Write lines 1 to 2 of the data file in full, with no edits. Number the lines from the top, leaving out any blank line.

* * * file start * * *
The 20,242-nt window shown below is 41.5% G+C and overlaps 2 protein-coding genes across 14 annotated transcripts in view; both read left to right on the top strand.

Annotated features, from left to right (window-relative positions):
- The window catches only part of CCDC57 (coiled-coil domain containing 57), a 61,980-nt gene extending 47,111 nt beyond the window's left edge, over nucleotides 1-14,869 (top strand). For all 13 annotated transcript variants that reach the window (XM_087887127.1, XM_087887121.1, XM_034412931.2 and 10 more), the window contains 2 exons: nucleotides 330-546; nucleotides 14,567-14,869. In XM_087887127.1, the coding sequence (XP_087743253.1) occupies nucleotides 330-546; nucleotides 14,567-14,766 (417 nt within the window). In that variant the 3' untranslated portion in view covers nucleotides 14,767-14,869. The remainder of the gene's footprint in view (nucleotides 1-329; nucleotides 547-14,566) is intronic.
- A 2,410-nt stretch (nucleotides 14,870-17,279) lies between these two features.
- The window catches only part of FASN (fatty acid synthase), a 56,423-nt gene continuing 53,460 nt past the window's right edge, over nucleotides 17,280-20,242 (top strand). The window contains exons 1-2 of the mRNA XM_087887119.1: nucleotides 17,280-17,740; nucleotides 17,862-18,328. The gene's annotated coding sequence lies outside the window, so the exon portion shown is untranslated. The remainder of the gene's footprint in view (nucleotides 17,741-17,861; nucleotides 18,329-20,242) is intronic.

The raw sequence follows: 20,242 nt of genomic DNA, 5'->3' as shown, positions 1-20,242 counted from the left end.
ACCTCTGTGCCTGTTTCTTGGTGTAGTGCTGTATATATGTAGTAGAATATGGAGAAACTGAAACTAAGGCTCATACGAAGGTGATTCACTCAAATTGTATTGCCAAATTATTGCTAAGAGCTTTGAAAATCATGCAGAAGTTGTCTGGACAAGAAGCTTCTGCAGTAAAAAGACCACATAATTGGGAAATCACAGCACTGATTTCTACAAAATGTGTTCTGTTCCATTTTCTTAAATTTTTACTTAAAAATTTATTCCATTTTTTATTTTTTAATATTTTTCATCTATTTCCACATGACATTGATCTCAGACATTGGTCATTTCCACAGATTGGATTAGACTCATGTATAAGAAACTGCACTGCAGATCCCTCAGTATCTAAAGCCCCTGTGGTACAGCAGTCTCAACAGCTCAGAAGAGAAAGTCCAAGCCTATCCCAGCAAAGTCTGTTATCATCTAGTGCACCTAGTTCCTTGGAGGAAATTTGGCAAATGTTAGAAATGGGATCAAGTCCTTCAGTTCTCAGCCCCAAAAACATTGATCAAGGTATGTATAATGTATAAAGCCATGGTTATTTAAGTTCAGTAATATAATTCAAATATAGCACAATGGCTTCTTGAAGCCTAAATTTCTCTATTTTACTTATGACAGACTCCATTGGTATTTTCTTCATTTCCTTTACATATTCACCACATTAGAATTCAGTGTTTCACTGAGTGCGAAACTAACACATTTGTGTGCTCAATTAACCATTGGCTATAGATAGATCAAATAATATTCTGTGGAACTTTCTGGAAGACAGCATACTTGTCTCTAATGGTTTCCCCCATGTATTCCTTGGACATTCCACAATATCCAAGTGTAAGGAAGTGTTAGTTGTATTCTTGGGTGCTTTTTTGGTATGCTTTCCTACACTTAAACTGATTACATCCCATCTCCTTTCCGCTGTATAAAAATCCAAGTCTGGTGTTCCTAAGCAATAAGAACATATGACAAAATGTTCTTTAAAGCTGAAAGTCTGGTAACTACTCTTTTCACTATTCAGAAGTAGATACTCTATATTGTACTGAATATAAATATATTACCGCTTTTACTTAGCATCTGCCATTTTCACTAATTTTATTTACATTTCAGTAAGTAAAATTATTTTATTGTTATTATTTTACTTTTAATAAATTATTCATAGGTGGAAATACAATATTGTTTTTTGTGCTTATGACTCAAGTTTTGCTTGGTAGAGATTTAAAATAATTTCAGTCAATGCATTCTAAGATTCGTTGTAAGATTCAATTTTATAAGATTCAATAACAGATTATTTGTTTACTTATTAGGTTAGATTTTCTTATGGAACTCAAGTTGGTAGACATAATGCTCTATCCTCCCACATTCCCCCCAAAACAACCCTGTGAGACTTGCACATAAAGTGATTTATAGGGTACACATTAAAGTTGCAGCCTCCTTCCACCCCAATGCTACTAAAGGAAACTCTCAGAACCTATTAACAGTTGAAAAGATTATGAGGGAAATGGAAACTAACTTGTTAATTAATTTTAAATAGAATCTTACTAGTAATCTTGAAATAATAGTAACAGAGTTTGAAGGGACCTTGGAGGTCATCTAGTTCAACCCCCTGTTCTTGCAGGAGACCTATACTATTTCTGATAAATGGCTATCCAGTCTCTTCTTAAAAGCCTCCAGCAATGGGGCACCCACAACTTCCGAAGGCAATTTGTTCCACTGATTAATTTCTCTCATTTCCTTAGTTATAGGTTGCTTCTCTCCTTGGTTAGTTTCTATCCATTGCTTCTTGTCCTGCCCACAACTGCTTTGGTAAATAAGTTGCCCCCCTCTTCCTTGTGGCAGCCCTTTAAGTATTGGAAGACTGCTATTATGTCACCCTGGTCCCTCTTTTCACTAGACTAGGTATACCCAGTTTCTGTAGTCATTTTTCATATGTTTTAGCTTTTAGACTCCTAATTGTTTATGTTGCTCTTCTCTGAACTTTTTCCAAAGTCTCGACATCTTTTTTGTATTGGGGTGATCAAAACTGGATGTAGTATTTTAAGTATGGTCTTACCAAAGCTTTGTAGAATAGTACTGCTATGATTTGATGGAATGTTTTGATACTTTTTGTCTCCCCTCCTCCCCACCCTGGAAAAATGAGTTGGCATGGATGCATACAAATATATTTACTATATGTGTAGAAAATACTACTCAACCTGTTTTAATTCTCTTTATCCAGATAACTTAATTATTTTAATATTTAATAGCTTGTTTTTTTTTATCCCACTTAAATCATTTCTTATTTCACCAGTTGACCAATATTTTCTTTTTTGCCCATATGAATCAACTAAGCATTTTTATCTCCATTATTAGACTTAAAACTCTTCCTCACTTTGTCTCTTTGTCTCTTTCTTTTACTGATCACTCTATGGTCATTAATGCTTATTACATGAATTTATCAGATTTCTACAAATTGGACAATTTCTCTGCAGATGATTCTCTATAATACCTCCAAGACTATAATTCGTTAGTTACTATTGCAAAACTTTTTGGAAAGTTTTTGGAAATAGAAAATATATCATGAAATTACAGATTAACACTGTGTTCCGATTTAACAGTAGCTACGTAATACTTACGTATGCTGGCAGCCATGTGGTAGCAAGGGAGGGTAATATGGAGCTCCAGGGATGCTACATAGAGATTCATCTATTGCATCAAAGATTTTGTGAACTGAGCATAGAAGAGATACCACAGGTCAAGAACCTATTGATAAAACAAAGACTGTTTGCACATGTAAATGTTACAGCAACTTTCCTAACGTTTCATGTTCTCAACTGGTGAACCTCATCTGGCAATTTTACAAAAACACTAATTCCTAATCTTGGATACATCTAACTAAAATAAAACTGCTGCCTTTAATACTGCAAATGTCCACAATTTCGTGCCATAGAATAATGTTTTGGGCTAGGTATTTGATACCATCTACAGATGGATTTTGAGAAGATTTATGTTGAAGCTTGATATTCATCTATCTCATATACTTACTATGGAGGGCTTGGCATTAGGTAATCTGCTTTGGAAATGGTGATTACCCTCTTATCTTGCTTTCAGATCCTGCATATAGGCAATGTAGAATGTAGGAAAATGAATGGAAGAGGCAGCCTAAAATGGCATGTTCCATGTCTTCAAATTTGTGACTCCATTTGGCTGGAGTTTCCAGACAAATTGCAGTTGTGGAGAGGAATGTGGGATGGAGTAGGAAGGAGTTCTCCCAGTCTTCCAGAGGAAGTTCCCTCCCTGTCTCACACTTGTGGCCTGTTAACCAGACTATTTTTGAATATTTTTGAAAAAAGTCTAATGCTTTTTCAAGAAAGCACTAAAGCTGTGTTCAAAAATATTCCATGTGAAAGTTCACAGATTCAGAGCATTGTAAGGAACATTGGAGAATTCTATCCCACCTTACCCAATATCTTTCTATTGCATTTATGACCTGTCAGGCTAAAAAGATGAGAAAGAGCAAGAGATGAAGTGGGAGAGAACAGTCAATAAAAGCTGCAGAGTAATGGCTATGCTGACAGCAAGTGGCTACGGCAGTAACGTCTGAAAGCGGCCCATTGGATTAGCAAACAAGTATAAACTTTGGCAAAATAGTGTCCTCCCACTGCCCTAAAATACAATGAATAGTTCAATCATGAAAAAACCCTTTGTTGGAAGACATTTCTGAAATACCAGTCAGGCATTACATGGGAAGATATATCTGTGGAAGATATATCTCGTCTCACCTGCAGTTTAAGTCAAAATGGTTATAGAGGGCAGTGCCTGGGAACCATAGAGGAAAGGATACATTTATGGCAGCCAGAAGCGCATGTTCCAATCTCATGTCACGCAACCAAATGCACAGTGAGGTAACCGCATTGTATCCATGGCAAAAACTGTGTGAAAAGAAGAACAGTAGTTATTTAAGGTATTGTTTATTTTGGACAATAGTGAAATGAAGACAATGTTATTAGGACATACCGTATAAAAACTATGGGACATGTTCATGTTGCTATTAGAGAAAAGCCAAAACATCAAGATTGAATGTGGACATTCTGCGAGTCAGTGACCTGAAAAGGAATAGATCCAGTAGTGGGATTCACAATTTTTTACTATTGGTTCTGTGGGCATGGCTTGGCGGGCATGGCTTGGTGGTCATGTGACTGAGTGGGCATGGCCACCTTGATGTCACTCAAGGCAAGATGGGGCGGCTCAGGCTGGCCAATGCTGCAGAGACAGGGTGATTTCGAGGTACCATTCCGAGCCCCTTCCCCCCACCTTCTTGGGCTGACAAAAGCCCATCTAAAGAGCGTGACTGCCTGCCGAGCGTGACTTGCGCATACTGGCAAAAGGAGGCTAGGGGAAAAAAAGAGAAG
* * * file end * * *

The 20,242-nt window shown below is 41.5% G+C and overlaps 2 protein-coding genes across 14 annotated transcripts in view; both read left to right on the top strand.

Annotated features, from left to right (window-relative positions):